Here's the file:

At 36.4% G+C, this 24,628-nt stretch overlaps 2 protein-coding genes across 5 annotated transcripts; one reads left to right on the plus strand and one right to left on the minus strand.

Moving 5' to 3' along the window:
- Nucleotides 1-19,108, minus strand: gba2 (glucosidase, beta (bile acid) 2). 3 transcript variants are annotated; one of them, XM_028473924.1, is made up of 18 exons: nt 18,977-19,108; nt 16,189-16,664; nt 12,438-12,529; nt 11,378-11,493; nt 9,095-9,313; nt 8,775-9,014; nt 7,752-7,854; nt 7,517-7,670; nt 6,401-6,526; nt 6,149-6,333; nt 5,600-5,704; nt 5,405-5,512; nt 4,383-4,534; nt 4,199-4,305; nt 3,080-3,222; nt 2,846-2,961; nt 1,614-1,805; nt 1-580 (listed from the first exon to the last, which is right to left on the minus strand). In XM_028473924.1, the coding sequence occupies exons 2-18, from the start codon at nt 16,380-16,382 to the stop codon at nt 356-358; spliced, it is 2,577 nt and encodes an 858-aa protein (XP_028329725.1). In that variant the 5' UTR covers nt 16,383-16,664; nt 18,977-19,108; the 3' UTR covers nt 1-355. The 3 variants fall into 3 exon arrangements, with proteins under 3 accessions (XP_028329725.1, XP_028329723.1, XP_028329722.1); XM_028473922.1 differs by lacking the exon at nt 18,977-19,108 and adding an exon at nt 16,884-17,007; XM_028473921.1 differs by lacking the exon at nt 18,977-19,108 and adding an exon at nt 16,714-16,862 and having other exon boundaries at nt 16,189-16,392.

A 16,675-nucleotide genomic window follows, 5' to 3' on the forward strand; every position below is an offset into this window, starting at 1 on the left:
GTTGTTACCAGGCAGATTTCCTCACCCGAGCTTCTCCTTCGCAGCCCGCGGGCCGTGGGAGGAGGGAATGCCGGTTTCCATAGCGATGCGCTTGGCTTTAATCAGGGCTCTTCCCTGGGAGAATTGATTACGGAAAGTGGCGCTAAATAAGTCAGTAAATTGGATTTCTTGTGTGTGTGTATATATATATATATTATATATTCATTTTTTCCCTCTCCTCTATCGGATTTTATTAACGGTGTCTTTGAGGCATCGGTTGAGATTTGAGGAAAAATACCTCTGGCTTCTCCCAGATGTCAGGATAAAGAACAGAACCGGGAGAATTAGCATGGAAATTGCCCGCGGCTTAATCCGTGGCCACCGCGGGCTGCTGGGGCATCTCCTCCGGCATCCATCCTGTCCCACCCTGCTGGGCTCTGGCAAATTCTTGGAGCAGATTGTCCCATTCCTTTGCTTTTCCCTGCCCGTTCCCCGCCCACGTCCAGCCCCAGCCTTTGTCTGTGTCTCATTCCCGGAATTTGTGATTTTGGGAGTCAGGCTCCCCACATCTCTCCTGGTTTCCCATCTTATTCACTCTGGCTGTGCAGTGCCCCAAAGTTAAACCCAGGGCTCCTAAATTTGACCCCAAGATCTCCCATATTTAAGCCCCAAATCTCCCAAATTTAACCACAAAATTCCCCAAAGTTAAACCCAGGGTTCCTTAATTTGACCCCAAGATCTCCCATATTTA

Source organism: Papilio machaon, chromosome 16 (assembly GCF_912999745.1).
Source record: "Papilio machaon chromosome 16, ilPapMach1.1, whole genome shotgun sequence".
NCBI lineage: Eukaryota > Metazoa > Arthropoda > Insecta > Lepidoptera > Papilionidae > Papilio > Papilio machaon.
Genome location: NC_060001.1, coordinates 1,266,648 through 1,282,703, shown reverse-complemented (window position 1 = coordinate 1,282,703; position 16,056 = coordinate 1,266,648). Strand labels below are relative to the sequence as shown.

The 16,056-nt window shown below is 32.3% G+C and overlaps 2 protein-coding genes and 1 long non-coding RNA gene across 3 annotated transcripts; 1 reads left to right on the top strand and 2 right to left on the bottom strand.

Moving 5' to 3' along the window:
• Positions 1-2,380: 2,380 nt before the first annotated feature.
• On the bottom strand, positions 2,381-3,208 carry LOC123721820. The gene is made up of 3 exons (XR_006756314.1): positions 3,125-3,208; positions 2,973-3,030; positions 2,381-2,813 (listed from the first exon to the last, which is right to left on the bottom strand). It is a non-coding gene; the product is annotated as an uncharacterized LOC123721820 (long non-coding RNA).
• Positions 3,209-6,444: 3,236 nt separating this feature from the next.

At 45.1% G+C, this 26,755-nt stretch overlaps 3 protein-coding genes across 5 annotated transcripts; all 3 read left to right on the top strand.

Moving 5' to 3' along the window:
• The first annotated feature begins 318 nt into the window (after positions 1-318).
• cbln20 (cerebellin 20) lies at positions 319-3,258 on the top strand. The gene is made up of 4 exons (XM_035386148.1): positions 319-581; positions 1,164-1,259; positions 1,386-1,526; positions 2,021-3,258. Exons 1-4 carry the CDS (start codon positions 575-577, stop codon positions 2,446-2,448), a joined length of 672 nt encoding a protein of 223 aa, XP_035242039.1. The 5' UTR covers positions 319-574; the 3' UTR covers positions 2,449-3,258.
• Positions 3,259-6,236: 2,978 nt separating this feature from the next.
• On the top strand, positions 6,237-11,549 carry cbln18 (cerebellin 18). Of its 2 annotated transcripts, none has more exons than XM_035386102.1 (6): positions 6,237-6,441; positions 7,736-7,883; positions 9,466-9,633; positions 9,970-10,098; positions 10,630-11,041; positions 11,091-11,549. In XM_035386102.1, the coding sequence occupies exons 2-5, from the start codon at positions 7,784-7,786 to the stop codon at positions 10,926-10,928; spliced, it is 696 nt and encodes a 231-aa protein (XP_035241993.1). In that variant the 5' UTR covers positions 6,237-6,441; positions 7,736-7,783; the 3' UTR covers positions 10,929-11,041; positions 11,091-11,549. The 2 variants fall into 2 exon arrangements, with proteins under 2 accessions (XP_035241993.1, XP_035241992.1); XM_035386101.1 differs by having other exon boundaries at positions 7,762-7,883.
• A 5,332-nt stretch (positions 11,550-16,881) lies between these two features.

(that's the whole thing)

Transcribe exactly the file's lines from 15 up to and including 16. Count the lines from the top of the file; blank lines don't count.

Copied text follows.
At 45.1% G+C, this 26,755-nt stretch overlaps 3 protein-coding genes across 5 annotated transcripts; all 3 read left to right on the top strand.

Moving 5' to 3' along the window: